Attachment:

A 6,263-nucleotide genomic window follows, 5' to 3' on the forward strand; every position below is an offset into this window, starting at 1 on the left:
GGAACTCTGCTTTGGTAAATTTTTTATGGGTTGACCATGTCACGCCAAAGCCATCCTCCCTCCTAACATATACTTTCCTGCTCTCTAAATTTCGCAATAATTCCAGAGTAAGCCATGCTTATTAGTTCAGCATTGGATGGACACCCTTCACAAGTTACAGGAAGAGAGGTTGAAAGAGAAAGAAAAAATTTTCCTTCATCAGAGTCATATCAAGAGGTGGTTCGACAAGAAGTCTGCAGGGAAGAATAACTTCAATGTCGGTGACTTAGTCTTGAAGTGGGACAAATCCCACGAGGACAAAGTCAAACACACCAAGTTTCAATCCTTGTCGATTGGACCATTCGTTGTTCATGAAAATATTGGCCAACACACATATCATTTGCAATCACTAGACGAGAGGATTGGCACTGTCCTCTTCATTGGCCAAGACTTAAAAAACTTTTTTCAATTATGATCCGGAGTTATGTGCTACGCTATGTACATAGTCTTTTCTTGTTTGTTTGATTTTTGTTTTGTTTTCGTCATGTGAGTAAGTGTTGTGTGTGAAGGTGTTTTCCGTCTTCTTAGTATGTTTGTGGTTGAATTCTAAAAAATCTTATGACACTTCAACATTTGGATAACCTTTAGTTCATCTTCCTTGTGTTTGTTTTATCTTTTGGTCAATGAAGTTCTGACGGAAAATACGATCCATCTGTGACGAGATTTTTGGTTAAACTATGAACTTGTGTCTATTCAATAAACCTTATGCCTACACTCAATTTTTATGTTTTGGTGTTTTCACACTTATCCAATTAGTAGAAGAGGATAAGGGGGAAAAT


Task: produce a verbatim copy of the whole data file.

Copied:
A 6,263-nucleotide genomic window follows, 5' to 3' on the forward strand; every position below is an offset into this window, starting at 1 on the left:
GGAACTCTGCTTTGGTAAATTTTTTATGGGTTGACCATGTCACGCCAAAGCCATCCTCCCTCCTAACATATACTTTCCTGCTCTCTAAATTTCGCAATAATTCCAGAGTAAGCCATGCTTATTAGTTCAGCATTGGATGGACACCCTTCACAAGTTACAGGAAGAGAGGTTGAAAGAGAAAGAAAAAATTTTCCTTCATCAGAGTCATATCAAGAGGTGGTTCGACAAGAAGTCTGCAGGGAAGAATAACTTCAATGTCGGTGACTTAGTCTTGAAGTGGGACAAATCCCACGAGGACAAAGTCAAACACACCAAGTTTCAATCCTTGTCGATTGGACCATTCGTTGTTCATGAAAATATTGGCCAACACACATATCATTTGCAATCACTAGACGAGAGGATTGGCACTGTCCTCTTCATTGGCCAAGACTTAAAAAACTTTTTTCAATTATGATCCGGAGTTATGTGCTACGCTATGTACATAGTCTTTTCTTGTTTGTTTGATTTTTGTTTTGTTTTCGTCATGTGAGTAAGTGTTGTGTGTGAAGGTGTTTTCCGTCTTCTTAGTATGTTTGTGGTTGAATTCTAAAAAATCTTATGACACTTCAACATTTGGATAACCTTTAGTTCATCTTCCTTGTGTTTGTTTTATCTTTTGGTCAATGAAGTTCTGACGGAAAATACGATCCATCTGTGACGAGATTTTTGGTTAAACTATGAACTTGTGTCTATTCAATAAACCTTATGCCTACACTCAATTTTTATGTTTTGGTGTTTTCACACTTATCCAATTAGTAGAAGAGGATAAGGGGGAAAAT